A real food revolution is being embraced by tens of thousands of ageing Queenslanders as part of a Christmas calendar project which has been rolled out across the state.
Recipes designed to be good for the mind and body of seniors are at the heart of the calendar which was delivered in the lead-up to Christmas by Ozcare to over 20,000 people, including many living with dementia.
The calendar includes many of the ingredients that Dementia Australia recommend for a healthy diet for people living with illness, which is the second leading cause of death of Australians.
Several staff at the not-for-profit aged care provider rigorously tested the 12 recipes for the 2020 calendar project, which is the brainchild of Ozcare Dementia Advisor Denise Hodder, a fierce advocate for fresh food for the ageing.
“Studies are showing that changing the way we eat can delay ageing in our brain and reduce the risk of dementia,” Ms Hodder said.
“Our recipe calendar is something our clients look forward to receiving every year so this year we were determined to do something to improve the lives of people living with dementia by featuring recipes that are low in sugar and high in protein.
“There are lots of leafy greens, fresh fruit, reef fish and grains in a lot of the recipes we have chosen. We have fresh fruit smoothies and traditional Christmas apricot balls with a healthy twist.
There is a beetroot brownie in the calendar that I was a bit worried about how it would actually taste, but it is really delicious and my 15-year old won’t stop eating it.
“The recipes also focus on good sources of protein which are important to maintaining muscle health and strength as people age. Muscle loss can affect gait and balance which leads to falls for many seniors. The recipes we have chosen include lots of protein-rich ingredients, such as yoghurt, milk, cream, eggs, chicken, mince and cheese.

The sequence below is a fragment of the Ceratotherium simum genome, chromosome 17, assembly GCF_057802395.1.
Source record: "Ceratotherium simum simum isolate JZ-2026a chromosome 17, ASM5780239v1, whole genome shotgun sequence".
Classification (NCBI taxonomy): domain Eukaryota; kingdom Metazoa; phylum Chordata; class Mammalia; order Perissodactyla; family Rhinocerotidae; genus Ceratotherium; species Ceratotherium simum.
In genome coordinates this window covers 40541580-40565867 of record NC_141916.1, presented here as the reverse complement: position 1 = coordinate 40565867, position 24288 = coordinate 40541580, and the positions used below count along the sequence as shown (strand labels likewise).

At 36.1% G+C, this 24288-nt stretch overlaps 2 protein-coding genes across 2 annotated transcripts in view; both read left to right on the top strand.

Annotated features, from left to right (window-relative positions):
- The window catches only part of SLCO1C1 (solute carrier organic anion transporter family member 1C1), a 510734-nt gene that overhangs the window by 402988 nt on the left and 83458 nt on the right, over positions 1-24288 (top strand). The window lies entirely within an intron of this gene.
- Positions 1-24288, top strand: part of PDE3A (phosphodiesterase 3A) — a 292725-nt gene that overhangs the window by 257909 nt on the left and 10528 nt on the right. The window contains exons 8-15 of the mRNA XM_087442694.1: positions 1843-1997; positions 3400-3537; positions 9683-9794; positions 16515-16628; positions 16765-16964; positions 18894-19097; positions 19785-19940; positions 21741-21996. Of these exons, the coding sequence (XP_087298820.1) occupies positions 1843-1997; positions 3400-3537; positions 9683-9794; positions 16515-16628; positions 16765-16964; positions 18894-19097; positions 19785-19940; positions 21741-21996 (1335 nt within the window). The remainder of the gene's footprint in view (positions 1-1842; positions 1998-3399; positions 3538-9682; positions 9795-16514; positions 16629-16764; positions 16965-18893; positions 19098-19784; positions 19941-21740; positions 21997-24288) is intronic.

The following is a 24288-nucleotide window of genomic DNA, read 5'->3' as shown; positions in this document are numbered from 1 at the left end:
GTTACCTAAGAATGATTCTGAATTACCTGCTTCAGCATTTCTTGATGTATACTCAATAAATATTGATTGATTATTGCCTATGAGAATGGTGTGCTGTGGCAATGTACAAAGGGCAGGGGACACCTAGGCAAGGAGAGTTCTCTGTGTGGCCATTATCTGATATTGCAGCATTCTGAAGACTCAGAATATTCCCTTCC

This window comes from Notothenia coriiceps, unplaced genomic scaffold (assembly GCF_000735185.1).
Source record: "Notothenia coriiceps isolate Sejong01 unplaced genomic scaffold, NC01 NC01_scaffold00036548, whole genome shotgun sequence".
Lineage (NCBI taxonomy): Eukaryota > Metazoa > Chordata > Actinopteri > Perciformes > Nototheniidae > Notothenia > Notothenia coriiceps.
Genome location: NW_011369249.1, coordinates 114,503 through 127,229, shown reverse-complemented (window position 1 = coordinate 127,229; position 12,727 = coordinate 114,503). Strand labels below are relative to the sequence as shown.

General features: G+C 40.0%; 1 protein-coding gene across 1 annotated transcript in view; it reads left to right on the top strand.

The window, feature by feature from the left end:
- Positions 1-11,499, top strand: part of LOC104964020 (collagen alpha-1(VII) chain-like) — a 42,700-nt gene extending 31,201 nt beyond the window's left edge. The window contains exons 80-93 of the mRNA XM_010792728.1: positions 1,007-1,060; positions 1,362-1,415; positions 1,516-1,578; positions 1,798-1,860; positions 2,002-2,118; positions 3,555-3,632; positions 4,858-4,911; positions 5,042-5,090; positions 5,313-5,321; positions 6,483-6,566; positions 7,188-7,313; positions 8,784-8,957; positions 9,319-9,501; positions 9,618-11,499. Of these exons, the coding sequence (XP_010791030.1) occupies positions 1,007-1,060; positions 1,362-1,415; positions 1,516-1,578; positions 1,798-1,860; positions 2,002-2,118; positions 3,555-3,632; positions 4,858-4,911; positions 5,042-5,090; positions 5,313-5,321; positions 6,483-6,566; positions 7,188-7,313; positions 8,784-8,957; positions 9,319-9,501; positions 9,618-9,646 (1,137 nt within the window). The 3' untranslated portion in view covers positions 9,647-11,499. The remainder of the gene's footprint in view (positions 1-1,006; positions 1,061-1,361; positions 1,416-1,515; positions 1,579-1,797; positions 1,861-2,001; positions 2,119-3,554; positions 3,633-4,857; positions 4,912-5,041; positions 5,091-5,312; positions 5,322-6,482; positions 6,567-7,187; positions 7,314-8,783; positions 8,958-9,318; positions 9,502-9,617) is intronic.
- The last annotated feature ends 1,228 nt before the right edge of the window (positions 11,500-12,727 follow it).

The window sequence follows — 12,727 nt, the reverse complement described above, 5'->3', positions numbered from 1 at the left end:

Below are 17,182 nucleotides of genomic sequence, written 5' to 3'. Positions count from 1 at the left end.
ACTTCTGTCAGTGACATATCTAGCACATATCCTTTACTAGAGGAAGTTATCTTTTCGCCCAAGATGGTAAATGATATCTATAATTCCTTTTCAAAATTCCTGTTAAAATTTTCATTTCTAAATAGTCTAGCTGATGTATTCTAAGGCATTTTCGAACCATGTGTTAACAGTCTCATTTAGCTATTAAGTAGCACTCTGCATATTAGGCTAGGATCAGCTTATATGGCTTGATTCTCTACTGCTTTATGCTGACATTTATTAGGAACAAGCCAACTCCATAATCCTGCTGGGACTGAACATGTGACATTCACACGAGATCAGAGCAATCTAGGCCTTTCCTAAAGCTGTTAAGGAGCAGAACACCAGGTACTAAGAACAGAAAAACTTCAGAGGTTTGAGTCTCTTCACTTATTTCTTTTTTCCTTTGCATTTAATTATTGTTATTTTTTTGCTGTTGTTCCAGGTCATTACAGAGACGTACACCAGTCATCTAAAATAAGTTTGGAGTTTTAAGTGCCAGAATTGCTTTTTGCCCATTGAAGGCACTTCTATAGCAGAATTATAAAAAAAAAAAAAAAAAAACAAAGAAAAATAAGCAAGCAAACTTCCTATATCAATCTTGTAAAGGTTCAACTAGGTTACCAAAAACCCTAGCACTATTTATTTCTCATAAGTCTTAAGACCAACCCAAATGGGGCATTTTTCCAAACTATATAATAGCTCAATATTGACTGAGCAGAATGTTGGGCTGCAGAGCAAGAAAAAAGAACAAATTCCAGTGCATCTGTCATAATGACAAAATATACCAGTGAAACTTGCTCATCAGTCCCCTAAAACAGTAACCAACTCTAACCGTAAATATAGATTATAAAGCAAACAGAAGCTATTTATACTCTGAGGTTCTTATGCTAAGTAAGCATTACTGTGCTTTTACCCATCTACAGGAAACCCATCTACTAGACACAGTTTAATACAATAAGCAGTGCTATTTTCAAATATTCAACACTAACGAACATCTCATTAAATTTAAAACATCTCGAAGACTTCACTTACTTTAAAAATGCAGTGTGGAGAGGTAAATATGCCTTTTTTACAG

“We have included all the good stuff that people like to eat. We had to choose from 20 recipes for the calendar, so tried to select those that are most healthy for ageing and do not exclude any of the food groups.”
According to latest findings by scientists from the Australian Catholic University, a link was found between junk food diets and an increased risk of dementia in women.
In the study, published in Science Direct, it was found that women who ate a diet of junk food had a build up in their brains of beta-amyloid – a protein that has links to Alzheimer’s Disease.
The women in the study who ate a predominately high-fat, Mediterranean, or low-fat diet were found to have less of the protein and at less risk of dementia.
Ozcare’s Head of Aged Care Lanna Ramsay said understanding how to slow down the progress of dementia through diet was a serious consideration for aged care providers as prevention is currently the only cure for the illness.
“We are focussed on improving the quality of life of our clients in many ways. The calendar is full of ingredients that are easily accessible. We have established vegetable gardens at our facilities that residents help to maintain as part of therapy for the illness,” Ms Ramsay said.
“Some of our facilities have very well-established veggie gardens and our cooks in our kitchens are able to source a lot of the fresh produce, such as carrots, cabbages, beans, lettuce, cucumbers and tomatoes.
“Our residents enjoy the chance to look after the produce, which is part of reminiscence therapy for many of them because almost everyone had a veggie garden back in their childhood.”
According to Dementia Australia, eating a diet high in vitamins can be very important as a lack of nutrients can increase the confusion often associated with the illness.
Dementia Australia recommends the following tips for a healthy diet:
- Enjoy your food
- Eat a variety of foods with an emphasis on plant foods
- Eat the right amount to maintain a healthy weight
- Eat plenty of foods rich in fibre
- Eat plenty of fruit and vegetables (five servings of vegetables and 2 servings of fruit a day)
- Limit read meat, but have fish twice a week
- Limit fried food and processed snacks
- Avoid foods high in saturated fats
- Limit sugary foods and drinks
- Avoid foods high in salt and do not add salt to cooking
- Drink plenty of water and only drink alcohol in moderation